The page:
The American Academy of Neurology‘s (AAN) 2017 annual meeting will bring together physicians who practice in all areas of neurology, including our own multiple sclerosis (MS) specialists. In a recent interview with Anthony Traboulsee, MD, associate professor and research chair of the MS Society of Canada at the University of British Columbia in Vancouver, we talked about his experiences and what he hopes takes place at AAN 2017.
In his 16 years of specializing in MS, Traboulsee has seen significant change in many areas, including treatment options, diagnostic tools, the importance of wellness practices, and partnering with general neurologists to ensure earlier and better care for people with MS.
When asked what attendees at AAN 2017 might hear that sparks additional interest in MS, Traboulsee didn’t hesitate to say he believes there will be interest in not only the “confirmatory information about the safety and how effective these different MS therapies are for the short term, but also the longer term information on their impact on brain volume, their impact on progression, and more importantly the impact on making people feel better and overall improvement — there will be a lot more data on all of that at the American Academy and that’s going to create a buzz,” said Traboulsee.
The other topic he thinks that will create extra buzz at AAN is the evolution of MS treatment. “It is pretty amazing — one of the biggest evolutions in medicine is what has happened in the MS world, not just with more treatments, but more effective treatment options,” he said. “When I started 17 years ago, the options were very limited, which were all roughly the same in expectations. They (disease-modifying therapies) didn’t make people better, but they (drugs) slowed things down a bit. They were buying us time until this era where we are now, where we have higher efficacy therapies, more options, greater tolerability and a better chance of nipping this stupid disease in the bud, and preventing future damage.”
Traboulsee said he is “much more optimistic today when I diagnose someone with relapsing remitting MS. I can tell them their odds of success are not 30%,” said Traboulsee about avoiding disability with MS in the past decade. He estimates the chances are now closer to 90% to “be as good as you are today, and to live a full and productive life. That is a dramatic change in just a decade.”
“In the contemporary clinical trials, like some of the ones being presented at AAN, we’re seeing very few people progressing based on the very crude disability scale we have used. We are actually seeing people improve, only 10-15% of people over 2-5 years are showing signs of progression on these high efficacy therapies. Plus, we are seeing people improve where there is some reversal of disability. When you combine those two factors together, the chance of improvement is now greater than the chance of getting worse on our newer approach with MS. My philosophy is if we can get this as early as possible, with an accurate diagnosis and treat early, we can prevent brain injury or spinal cord injury,” Traboulsee explained.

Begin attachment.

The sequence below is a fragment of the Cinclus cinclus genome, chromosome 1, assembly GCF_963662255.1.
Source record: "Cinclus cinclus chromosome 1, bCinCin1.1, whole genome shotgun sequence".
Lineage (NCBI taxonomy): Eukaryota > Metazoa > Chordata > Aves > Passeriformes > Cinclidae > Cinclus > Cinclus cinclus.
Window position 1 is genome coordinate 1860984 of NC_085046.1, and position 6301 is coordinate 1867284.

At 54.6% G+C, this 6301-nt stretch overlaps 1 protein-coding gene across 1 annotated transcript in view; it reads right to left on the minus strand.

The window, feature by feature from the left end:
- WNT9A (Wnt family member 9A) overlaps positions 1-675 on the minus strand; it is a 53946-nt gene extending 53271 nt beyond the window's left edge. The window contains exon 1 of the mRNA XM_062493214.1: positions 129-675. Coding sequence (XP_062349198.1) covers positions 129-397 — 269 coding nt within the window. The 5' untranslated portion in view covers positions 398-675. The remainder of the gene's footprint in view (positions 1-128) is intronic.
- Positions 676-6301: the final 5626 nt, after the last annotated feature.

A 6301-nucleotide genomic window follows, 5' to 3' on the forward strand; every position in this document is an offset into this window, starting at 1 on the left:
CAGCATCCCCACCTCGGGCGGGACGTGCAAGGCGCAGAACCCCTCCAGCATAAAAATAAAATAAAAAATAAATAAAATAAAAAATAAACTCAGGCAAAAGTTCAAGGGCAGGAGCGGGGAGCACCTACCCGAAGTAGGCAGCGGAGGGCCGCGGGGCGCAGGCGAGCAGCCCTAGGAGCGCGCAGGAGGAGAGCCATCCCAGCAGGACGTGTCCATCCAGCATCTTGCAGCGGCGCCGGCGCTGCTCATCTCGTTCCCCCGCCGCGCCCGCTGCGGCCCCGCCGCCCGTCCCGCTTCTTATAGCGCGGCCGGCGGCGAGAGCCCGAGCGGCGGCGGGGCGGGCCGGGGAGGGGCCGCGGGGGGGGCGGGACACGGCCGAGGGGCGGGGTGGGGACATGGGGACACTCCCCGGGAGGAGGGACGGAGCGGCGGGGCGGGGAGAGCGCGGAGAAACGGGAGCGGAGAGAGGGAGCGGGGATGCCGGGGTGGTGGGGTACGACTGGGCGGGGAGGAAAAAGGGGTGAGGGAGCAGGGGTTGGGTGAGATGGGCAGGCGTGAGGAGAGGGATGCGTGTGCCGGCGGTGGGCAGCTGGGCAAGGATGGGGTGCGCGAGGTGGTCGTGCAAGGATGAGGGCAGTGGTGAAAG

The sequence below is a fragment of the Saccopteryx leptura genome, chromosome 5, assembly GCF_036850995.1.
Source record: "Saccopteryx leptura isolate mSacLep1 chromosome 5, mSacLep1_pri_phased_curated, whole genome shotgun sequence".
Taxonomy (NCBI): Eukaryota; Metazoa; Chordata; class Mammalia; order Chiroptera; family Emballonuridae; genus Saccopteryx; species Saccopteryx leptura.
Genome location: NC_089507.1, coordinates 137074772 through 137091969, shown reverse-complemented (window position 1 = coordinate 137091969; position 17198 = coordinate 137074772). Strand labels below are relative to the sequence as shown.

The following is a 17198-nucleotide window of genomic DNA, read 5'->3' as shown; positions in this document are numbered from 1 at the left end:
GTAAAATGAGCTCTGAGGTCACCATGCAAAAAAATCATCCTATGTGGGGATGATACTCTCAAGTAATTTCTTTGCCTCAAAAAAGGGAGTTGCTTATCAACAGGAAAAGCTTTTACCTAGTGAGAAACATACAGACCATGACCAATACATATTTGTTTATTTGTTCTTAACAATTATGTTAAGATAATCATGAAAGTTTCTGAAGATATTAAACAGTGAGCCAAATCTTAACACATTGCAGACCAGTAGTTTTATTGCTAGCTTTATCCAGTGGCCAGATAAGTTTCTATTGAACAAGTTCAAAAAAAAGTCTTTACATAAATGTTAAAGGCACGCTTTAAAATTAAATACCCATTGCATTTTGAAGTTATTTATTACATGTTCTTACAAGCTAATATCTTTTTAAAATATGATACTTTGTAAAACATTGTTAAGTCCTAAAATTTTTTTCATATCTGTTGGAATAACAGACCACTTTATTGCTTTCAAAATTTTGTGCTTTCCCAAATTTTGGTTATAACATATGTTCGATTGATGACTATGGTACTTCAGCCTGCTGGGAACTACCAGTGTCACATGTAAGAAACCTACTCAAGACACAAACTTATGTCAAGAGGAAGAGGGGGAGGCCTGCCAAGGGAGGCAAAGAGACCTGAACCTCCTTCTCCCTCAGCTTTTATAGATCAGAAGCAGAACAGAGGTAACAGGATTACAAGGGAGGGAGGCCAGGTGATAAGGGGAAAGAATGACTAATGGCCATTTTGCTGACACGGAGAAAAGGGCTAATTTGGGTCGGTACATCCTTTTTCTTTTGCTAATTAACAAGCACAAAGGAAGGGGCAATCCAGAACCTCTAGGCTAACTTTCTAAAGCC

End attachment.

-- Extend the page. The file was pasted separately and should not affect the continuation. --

“The nice thing about the American Academy is it is a much larger audience of general neurologists, who are the gateway for newly diagnosed patients to access MS specialists for knowledgeable MS care. Those of us working in the MS world have been very excited about the changes we see, and that excitement is leaking into the general neurology community,” he said. “Those are the people we want to tap into so that they are aware that MS is a very treatable disease, and that they get those patients to us as quickly as possible so we can start counseling and treatment discussions, so people don’t miss out on opportunities for treatment.”
This type of sharing at AAN 2017, and making others aware of the updated treatment options we now have, benefits all of us in the MS community, especially those who are treated by general neurologists.
Note: Multiple Sclerosis News Today is strictly a news and information website about the disease. It does not provide medical advice, diagnosis, or treatment. This content is not intended to be a substitute for professional medical advice, diagnosis, or treatment. Always seek the advice of your physician or other qualified health provider with any questions you may have regarding a medical condition. Never disregard professional medical advice or delay in seeking it because of something you have read on this website. The opinions expressed in this column are not those of Multiple Sclerosis News Today, or its parent company, BioNews Services, and are intended to spark discussion about issues pertaining to multiple sclerosis.
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